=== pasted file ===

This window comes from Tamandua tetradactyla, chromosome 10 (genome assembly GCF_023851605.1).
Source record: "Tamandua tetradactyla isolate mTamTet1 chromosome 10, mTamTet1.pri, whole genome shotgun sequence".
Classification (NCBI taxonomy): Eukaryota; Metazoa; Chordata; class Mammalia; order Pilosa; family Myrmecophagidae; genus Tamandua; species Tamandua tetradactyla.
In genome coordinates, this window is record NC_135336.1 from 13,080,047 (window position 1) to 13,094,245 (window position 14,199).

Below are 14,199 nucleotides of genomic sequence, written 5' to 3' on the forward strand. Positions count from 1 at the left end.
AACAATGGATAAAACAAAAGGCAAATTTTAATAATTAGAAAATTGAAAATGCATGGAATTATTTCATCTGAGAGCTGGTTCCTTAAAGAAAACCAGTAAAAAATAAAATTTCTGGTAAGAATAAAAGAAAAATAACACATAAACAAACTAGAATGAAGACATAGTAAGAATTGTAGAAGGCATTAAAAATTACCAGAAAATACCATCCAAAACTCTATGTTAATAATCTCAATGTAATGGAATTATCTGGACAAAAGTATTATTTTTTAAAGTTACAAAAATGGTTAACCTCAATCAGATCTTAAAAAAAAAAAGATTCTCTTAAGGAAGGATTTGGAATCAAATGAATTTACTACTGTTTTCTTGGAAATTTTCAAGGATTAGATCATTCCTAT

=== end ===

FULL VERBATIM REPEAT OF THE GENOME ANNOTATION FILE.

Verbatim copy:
This window comes from Tamandua tetradactyla, chromosome 10 (genome assembly GCF_023851605.1).
Source record: "Tamandua tetradactyla isolate mTamTet1 chromosome 10, mTamTet1.pri, whole genome shotgun sequence".
Classification (NCBI taxonomy): Eukaryota; Metazoa; Chordata; class Mammalia; order Pilosa; family Myrmecophagidae; genus Tamandua; species Tamandua tetradactyla.
In genome coordinates, this window is record NC_135336.1 from 13,080,047 (window position 1) to 13,094,245 (window position 14,199).

Below are 14,199 nucleotides of genomic sequence, written 5' to 3' on the forward strand. Positions count from 1 at the left end.
AACAATGGATAAAACAAAAGGCAAATTTTAATAATTAGAAAATTGAAAATGCATGGAATTATTTCATCTGAGAGCTGGTTCCTTAAAGAAAACCAGTAAAAAATAAAATTTCTGGTAAGAATAAAAGAAAAATAACACATAAACAAACTAGAATGAAGACATAGTAAGAATTGTAGAAGGCATTAAAAATTACCAGAAAATACCATCCAAAACTCTATGTTAATAATCTCAATGTAATGGAATTATCTGGACAAAAGTATTATTTTTTAAAGTTACAAAAATGGTTAACCTCAATCAGATCTTAAAAAAAAAAAGATTCTCTTAAGGAAGGATTTGGAATCAAATGAATTTACTACTGTTTTCTTGGAAATTTTCAAGGATTAGATCATTCCTAT